For all the talk of intercontinental missiles, North Korea at present isn’t a credible threat to anybody except possibly its neighbours, and certainly not to the US or Britain. It is in no sense a geopolitical or economic rival to the US. Donald Trump, who, like everybody else, finds the Middle East infernally complicated, is looking for an easy, short-term victory. The Chinese will probably arrange one for him. With 3,500 years of civilisation behind them, they are accustomed to playing the long game.

Mussel pains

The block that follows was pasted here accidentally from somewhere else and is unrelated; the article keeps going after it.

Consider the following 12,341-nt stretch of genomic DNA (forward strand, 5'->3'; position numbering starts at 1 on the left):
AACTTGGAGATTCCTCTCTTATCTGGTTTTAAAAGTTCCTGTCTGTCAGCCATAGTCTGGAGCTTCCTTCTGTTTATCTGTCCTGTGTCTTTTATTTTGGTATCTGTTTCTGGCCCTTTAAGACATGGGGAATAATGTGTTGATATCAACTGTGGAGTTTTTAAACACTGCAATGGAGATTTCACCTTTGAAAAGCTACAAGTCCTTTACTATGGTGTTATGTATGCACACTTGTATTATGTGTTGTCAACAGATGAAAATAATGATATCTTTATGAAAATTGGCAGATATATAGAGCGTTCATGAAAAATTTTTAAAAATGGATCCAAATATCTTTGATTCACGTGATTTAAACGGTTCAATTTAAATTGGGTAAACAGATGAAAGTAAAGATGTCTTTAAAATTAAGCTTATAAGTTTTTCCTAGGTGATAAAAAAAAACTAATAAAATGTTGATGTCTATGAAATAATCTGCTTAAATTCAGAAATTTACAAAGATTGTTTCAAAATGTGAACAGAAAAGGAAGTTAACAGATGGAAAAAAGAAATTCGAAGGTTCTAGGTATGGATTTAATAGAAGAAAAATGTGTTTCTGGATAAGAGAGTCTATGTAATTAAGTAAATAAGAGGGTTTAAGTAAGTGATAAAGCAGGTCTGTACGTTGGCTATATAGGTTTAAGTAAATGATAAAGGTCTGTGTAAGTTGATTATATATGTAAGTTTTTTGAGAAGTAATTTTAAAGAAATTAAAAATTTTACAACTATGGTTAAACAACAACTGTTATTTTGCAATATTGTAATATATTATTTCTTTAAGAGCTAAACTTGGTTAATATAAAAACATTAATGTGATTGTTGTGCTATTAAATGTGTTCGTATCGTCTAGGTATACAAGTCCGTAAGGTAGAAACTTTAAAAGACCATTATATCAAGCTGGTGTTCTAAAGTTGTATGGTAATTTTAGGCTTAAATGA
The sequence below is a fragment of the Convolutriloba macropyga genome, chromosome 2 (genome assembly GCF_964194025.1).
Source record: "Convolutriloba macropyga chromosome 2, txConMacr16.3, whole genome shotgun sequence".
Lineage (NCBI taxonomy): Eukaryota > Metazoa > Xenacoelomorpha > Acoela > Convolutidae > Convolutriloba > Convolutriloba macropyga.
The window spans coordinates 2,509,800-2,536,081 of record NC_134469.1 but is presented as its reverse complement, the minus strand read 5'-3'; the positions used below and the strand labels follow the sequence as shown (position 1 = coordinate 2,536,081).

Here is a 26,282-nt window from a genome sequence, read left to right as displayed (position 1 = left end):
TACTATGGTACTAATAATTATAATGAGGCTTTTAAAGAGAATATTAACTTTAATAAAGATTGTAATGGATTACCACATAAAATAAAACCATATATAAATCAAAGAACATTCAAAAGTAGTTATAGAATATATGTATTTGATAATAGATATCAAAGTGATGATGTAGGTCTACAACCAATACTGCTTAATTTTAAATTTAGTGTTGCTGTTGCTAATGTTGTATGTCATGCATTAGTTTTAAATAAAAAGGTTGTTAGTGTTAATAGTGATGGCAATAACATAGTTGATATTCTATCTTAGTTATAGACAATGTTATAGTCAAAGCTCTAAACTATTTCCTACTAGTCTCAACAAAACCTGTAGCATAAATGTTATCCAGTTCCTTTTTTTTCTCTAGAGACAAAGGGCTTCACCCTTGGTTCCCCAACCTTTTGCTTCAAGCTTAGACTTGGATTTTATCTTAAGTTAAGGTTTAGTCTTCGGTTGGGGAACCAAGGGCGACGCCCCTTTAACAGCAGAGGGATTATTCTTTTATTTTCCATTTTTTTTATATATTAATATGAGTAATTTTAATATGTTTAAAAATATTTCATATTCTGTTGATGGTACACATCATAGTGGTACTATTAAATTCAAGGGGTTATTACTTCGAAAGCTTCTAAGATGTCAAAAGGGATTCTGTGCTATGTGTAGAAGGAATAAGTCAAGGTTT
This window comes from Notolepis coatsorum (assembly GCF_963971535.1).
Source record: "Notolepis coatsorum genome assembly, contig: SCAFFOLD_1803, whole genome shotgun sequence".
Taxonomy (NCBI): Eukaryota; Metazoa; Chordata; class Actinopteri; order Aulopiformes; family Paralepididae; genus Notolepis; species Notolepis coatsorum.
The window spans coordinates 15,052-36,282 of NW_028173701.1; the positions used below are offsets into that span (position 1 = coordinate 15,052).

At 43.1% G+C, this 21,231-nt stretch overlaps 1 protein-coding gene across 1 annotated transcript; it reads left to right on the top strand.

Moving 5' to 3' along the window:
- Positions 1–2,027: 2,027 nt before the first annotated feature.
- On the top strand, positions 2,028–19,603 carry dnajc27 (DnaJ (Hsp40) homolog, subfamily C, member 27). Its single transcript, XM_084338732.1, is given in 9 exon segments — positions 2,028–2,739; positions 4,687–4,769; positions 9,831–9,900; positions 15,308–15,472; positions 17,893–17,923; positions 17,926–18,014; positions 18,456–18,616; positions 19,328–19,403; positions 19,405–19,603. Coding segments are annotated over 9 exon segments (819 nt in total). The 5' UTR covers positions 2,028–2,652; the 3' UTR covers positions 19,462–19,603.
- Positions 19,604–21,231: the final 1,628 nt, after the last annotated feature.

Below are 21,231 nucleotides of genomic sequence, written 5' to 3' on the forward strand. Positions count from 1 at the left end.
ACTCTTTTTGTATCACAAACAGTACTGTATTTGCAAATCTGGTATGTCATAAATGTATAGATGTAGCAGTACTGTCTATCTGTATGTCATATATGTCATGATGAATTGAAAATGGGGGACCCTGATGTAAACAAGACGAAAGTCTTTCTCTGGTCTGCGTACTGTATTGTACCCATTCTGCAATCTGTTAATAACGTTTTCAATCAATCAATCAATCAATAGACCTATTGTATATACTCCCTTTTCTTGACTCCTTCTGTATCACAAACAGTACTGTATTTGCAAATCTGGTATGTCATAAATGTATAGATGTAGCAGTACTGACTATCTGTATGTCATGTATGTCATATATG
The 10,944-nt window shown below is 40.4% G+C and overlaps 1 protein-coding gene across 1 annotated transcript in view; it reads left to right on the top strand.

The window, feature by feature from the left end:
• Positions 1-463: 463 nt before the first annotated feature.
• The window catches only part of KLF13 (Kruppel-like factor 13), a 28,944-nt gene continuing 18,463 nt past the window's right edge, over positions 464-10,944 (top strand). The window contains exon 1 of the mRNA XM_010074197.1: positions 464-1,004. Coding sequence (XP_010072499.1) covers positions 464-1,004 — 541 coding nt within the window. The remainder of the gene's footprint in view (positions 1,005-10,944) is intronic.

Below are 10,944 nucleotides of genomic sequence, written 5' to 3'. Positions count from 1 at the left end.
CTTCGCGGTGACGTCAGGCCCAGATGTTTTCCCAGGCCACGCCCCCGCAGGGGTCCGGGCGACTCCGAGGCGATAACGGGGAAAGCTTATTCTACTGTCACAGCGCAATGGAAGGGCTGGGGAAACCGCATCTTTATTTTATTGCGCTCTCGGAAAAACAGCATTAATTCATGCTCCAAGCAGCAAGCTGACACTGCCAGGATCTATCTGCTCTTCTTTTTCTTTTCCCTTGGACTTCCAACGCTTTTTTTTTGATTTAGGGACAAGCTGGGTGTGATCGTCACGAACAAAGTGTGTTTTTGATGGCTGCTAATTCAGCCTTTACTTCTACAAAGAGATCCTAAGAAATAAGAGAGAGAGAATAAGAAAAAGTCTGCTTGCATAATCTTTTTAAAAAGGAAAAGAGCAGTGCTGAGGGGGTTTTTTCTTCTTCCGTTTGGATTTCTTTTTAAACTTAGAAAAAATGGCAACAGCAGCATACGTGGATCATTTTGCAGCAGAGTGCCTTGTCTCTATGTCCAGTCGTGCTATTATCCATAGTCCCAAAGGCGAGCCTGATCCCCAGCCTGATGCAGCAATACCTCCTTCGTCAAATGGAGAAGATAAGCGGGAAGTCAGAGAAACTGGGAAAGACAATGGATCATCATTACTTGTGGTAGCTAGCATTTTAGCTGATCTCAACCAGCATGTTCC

Whenever I read Kelvin MacKenzie’s columns in the Sun, I find him complaining about the size of mussels served by the Loch Fyne chain, a subject on which he happens to be right, though one wonders why he doesn’t just order something else. Otherwise, he writes badly and unfunnily, often aiming abuse at vulnerable people such as benefit claimants. It’s a new departure, however, to insult someone because they were on the receiving end of what MacKenzie calls “a nasty right-hander”, apparently unprovoked, in a Liverpool nightclub. He called the victim, the Everton and England footballer Ross Barkley, who has a Nigerian grandfather, “one of our dimmest footballers” and likened him to “a gorilla at the zoo”.
The paper has suspended MacKenzie, a former Sun editor, and Merseyside Police is investigating him for racism, though he claims he didn’t know of Barkley’s ancestry.